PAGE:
On December 6, the Oberlin City Council held a first reading on an ordinance (No. 20-64 AC CMS) to “Prohibit Discrimination Within the City of Oberlin Based Upon Sexual Orientation, Gender Identity or Gender Expression.” If passed, Oberlin would become the 33rd locality in Ohio to pass LGBTQ-inclusive nondiscrimination protections.
According to a memo written by Jon D. Clark, Oberlin City Law Director, to the Oberlin City Council:
This ordinance prohibits discrimination based on sexual orientation, gender identity or gender expression in the employment of four or more persons ,other than family members and by employment agencies and labor organizations. The ordinance further prohibits discrimination based on sexual orientation, gender identity or gender expression in places of public accommodation. The ordinance provides that the enforcement provisions are to be applicable to the City’s fair housing ordinance to address discrimination based on sexual orientation, gender identity or gender expression.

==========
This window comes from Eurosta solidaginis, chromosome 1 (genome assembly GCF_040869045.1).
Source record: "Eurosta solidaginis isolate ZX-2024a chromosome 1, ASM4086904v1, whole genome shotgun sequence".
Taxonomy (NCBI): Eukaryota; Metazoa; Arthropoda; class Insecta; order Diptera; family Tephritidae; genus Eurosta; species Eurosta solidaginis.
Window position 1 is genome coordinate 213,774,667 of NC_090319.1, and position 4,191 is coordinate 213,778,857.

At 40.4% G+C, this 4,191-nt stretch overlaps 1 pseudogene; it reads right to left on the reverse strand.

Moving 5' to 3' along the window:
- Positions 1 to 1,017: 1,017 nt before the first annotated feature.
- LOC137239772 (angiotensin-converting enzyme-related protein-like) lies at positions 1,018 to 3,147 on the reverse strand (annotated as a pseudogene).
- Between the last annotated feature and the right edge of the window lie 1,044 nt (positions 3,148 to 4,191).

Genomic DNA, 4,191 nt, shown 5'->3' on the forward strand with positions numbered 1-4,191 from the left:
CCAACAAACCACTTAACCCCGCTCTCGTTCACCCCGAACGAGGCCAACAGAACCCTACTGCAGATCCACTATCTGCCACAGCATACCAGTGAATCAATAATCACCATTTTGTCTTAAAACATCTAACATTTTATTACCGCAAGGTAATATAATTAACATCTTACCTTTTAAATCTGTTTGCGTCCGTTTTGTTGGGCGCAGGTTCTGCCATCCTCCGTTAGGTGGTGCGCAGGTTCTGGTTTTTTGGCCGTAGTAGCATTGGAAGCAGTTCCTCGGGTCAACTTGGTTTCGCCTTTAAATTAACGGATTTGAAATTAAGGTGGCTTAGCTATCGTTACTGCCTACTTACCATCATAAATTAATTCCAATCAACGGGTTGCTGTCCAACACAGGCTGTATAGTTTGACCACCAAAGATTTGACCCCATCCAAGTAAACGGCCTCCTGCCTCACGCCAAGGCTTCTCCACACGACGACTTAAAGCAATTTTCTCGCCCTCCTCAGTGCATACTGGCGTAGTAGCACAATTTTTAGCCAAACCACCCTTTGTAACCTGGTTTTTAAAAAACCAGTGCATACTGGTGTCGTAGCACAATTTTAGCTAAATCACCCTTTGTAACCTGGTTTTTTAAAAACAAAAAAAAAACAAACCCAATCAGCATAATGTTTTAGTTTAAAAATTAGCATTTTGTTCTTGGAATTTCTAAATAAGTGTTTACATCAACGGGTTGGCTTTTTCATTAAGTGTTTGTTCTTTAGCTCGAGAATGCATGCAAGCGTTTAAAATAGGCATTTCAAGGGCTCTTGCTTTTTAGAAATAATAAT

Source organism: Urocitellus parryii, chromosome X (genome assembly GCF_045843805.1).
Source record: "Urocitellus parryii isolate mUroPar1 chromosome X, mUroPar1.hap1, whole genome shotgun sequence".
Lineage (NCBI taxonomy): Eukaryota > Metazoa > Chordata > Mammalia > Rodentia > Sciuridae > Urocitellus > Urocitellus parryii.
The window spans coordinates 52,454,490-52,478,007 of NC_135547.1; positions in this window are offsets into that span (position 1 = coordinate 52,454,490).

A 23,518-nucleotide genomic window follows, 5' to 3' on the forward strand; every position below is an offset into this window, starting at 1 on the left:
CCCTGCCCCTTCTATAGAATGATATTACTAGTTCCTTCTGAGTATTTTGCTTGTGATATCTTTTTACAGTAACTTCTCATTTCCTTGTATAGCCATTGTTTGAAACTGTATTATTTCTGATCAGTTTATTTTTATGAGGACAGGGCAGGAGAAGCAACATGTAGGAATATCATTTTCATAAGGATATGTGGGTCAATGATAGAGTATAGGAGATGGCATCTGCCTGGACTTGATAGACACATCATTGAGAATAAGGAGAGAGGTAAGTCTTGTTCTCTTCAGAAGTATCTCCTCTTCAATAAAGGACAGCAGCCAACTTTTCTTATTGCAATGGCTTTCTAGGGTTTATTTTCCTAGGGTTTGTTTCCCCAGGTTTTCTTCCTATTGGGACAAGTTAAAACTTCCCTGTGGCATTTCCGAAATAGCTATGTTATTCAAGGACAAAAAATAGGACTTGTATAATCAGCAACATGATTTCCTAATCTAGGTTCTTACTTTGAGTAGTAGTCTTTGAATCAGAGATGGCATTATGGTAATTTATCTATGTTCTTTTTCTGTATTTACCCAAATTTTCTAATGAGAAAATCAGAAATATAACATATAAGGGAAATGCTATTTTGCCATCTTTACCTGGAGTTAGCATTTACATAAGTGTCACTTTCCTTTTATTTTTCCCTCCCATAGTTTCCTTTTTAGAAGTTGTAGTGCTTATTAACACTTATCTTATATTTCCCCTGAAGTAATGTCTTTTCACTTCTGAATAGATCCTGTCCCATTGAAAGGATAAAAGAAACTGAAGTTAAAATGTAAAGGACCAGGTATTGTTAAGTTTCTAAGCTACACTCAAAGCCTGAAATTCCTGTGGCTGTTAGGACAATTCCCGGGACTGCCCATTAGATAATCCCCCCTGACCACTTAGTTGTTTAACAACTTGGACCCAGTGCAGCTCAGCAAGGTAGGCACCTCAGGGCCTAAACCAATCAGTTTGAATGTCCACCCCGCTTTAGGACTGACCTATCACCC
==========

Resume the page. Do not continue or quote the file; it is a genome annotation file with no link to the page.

The proposed ordinance would contain exceptions for religious organizations “to assure that the constitutionally protected right of the free exercise of religion is not impaired.” The ordinance also calls for mediation over formal adjudication over resolution of any complaints of discrimination that may arise.
In his “Conclusion and Recommendation,” Clark writes, “With a limited exception, there are no protections from discrimination based upon sexual orientation, gender identity or gender expression at the state or federal levels. Local ordinances are presently the only means to provide such protections.” He then recommends that the Council pass the ordinance to provide those protections.
“We are very happy to see this moving forward,” said Gio Santiago, Northeast Ohio Organizer for Equality Ohio, during the December 6 meeting. “As someone who grew up on Lorain County, I’m very familiar with Oberlin and all the amazing things Oberlin has done over the years. This is just another piece to show the community just how welcoming Oberlin can be.”
The motion of the first reading passed the Oberlin City Council unanimously. The second of three readings needed to pass the ordinance will be held on December 21.